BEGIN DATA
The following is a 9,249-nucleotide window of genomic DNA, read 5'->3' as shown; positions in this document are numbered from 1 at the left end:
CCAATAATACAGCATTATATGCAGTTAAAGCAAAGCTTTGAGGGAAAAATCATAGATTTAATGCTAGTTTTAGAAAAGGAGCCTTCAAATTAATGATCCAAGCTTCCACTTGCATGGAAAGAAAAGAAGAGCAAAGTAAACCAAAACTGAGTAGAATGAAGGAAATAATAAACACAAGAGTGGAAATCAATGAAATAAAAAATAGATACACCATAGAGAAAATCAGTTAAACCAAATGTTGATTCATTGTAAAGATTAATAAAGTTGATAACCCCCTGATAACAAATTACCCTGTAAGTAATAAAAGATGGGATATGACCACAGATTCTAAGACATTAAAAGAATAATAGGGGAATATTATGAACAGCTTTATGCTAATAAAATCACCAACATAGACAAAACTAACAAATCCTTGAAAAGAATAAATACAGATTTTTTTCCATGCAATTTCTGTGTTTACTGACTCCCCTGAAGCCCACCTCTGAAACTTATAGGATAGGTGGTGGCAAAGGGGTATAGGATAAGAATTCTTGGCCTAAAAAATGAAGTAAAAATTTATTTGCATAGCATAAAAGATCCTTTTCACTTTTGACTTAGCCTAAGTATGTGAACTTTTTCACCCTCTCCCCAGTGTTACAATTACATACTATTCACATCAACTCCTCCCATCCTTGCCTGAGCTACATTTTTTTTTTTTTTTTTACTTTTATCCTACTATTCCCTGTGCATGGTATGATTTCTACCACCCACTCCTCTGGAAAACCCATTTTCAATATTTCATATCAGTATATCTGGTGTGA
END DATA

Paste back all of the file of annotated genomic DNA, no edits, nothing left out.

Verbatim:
The following is a 9,249-nucleotide window of genomic DNA, read 5'->3' as shown; positions in this document are numbered from 1 at the left end:
CCAATAATACAGCATTATATGCAGTTAAAGCAAAGCTTTGAGGGAAAAATCATAGATTTAATGCTAGTTTTAGAAAAGGAGCCTTCAAATTAATGATCCAAGCTTCCACTTGCATGGAAAGAAAAGAAGAGCAAAGTAAACCAAAACTGAGTAGAATGAAGGAAATAATAAACACAAGAGTGGAAATCAATGAAATAAAAAATAGATACACCATAGAGAAAATCAGTTAAACCAAATGTTGATTCATTGTAAAGATTAATAAAGTTGATAACCCCCTGATAACAAATTACCCTGTAAGTAATAAAAGATGGGATATGACCACAGATTCTAAGACATTAAAAGAATAATAGGGGAATATTATGAACAGCTTTATGCTAATAAAATCACCAACATAGACAAAACTAACAAATCCTTGAAAAGAATAAATACAGATTTTTTTCCATGCAATTTCTGTGTTTACTGACTCCCCTGAAGCCCACCTCTGAAACTTATAGGATAGGTGGTGGCAAAGGGGTATAGGATAAGAATTCTTGGCCTAAAAAATGAAGTAAAAATTTATTTGCATAGCATAAAAGATCCTTTTCACTTTTGACTTAGCCTAAGTATGTGAACTTTTTCACCCTCTCCCCAGTGTTACAATTACATACTATTCACATCAACTCCTCCCATCCTTGCCTGAGCTACATTTTTTTTTTTTTTTTTACTTTTATCCTACTATTCCCTGTGCATGGTATGATTTCTACCACCCACTCCTCTGGAAAACCCATTTTCAATATTTCATATCAGTATATCTGGTGTGA